This was another oddity from Net Galley in that it didn't specify that it was a graphic novel when it actually was. It's like this is the inverse of the other two which I'd initially thought were going to be graphic novels, but which turned out to be books of short stories. In this case I felt I was on safe ground since I know the publisher and the cover looked very graphic novel-ish! I really liked the cover and the graphics inside (the other covers inside were not so hot, but the panel work was to my taste and looked really good, I thought).
For me, the problem with this was the story, and it's story I come for, otherwise all you really have isn't so much a graphic novel per se as a coffee-table book. What attracted me to the story was the idea of a kick-ass female Evel Knievel and especially that such a person was the only one who could save Earth from an asteroid which seemed intent upon plummeting into the planet's crust. If it had actually been that, then this might have made for a great graphic novel, but it really wasn't in the end. The blurb was a bit more misleading than blurbs usually are because it turned out that Zoe wasn't the only one who could save Earth.
The two AI robots that were also advertised in the blurb turned out to be a bigger disaster than I'd feared they would be. I wasn't keen on them in the first place, but I was willing to risk those for a good story about two strong female characters. The problem with these robots though, is that they were far more 'A' than ever they were 'I'. I saw absolutely no point whatsoever to them, and their endless spewing of "Hashtag <smart mouth comment regarding current situation>" throughout the comic was fingernails-on-chalkboard irritating. In fact, in terms of being truly annoying, they were the equivalent of the two transformers, Mudflap and Skids in Transformers: Revenge of the Fallen, minus the racism, but every bit as bad otherwise.
I liked Zoe's "punk rock" sister, but why she was specified as punk when she really wasn't very punk at all, is a mystery. A rad haircut doth not a punk make! Despite this, she was my favorite, with Zoe second, the alien girl third. No one else rated at all because they were nowhere near as interesting as the three girls, which is actually quite a compliment from me! I think the two biggest problems though, were left-field nonsense and what felt like a thrown-together story. The problem was one of weight: there was too much silliness baggage for this story to be able to take off. One problem was how these guys got into space to go after the disasteroid (great name for the story, by the way).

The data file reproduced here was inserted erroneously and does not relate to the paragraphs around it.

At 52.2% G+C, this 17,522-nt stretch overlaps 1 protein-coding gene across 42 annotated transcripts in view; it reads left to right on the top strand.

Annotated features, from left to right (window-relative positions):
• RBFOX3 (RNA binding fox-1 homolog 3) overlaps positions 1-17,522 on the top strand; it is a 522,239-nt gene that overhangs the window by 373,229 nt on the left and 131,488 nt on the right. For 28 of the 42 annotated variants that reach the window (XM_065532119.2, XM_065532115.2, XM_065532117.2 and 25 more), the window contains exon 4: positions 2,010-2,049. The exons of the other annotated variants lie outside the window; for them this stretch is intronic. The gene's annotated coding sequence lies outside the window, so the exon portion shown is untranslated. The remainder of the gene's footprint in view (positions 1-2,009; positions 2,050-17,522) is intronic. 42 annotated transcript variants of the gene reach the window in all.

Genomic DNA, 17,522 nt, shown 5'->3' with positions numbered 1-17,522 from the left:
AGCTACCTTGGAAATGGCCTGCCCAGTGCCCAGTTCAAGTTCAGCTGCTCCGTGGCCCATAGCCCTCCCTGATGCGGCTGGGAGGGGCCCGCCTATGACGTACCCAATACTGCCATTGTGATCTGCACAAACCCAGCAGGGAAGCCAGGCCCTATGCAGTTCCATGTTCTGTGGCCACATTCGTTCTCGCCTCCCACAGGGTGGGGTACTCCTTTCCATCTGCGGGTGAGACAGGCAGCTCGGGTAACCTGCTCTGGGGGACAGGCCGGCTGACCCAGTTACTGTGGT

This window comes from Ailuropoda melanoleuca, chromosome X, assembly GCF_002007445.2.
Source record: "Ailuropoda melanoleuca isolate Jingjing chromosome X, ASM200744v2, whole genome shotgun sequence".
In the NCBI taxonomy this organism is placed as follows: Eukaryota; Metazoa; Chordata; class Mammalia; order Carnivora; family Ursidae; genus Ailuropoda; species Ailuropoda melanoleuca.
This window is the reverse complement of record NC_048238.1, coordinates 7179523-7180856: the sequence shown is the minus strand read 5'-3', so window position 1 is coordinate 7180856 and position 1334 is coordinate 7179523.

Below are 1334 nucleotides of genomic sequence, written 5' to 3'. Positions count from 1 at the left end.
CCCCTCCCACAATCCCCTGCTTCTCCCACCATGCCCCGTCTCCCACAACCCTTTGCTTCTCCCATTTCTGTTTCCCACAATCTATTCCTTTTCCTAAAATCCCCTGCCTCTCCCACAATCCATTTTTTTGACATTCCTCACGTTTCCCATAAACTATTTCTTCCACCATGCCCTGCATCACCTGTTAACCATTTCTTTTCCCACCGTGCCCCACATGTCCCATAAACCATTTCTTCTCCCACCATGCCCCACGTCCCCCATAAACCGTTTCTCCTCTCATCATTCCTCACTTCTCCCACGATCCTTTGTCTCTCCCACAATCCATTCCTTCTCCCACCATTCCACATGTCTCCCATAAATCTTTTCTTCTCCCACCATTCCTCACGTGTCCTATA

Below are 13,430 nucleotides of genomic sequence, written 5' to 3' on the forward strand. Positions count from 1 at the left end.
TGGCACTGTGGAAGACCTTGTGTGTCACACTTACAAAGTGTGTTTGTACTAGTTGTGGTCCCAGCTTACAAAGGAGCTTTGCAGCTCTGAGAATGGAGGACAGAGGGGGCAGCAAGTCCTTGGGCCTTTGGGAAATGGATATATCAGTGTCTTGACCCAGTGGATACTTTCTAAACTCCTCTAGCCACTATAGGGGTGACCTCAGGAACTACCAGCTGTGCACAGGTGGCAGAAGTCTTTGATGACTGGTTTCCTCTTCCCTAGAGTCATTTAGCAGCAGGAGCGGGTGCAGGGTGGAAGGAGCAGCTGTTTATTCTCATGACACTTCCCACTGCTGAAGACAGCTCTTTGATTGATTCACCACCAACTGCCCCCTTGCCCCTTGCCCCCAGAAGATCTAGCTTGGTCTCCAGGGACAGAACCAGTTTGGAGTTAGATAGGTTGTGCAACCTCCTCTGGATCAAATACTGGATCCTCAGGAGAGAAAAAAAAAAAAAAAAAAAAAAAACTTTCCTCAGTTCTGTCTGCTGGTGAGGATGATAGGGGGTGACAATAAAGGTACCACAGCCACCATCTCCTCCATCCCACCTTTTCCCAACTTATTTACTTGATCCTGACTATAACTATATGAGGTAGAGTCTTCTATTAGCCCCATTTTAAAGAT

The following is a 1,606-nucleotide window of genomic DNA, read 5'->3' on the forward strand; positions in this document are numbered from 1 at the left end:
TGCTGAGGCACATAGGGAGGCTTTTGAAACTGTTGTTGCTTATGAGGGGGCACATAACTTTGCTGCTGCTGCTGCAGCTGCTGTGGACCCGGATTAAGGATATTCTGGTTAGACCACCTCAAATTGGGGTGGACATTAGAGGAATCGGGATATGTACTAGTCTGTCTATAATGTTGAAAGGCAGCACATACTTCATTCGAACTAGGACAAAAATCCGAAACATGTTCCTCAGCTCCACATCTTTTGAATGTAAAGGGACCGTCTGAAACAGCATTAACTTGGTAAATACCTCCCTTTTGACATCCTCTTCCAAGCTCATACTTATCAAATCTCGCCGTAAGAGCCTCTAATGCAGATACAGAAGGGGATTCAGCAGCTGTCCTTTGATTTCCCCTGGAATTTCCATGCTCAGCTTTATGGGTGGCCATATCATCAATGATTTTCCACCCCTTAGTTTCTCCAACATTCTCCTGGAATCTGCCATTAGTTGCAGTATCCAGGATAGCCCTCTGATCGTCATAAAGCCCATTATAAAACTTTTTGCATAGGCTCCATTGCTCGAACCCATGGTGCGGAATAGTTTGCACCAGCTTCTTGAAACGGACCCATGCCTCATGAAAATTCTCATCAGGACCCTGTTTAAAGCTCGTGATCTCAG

Given that the space shuttle has long been retired, I saw no sense in 'resurrecting' it to get these guys into space, especially since the space shuttle was completely useless for anything other than low Earth-orbit missions. The new Space Launch System and the Orion spacecraft being built by Lockheed Martin and the ESA is what's going to be used for these things in future, and that's not likely to be ready before 2024, but it would have been nice to see it enter service in the comic world. The shuttle is way over-used in stories and film, and it's antiquated and tired-looking. Could the writer not stretch a little bit and treat us to something intelligent like that instead?
This wasn't the biggest technological problem. The idea that you can get onto a motorbike (which is powered by internal combustion), and ride it off an asteroid and down to Earth in emulation of the iconic if cartoonish sports-car drop in the Heavy Metal movie, was just ludicrous beyond belief. You can get away with this in cartoons, but if you're trying to make your story seem even remotely realistic, you need to understand some basic physics, the primary problem of which, here, is that an internal combustion requires air. There's no air in space! This is why we use rockets the fuel of which carries its own oxygen supply! Motorbike leathers will not protect you in space! These are childish mistakes which remove all hope of anything even approaching realism. Yeah, it's fine for Saturday morning kid's cartoons, but grown-ups need to be treated with more respect than this. Conversely there is air around the Earth and it will burn you up if you fly back in from space without adequate protection, which a motorbike and leathers will not offer!
This whole thing made me feel like this was fan-fiction, thrown together rather than thought-out, and it was a very unsatisfactory story, with someone who had a death-dealing chest wound coming back to life because "Hey, I'm a stuntman, I do it all the time?" No! Just no! It was simply too nonsensical and too fly-by-night. If the whole story had been goofy form the off, then these things would have fit better, but it wasn't. It was for these reasons that this failed for me, and I was truly disappointed because I had high expectations; but what seemed to offer an original, fun, and engaging story fell apart in the execution. I wish the author all the best. I think he has some good stories to tell, but this wasn't one of them.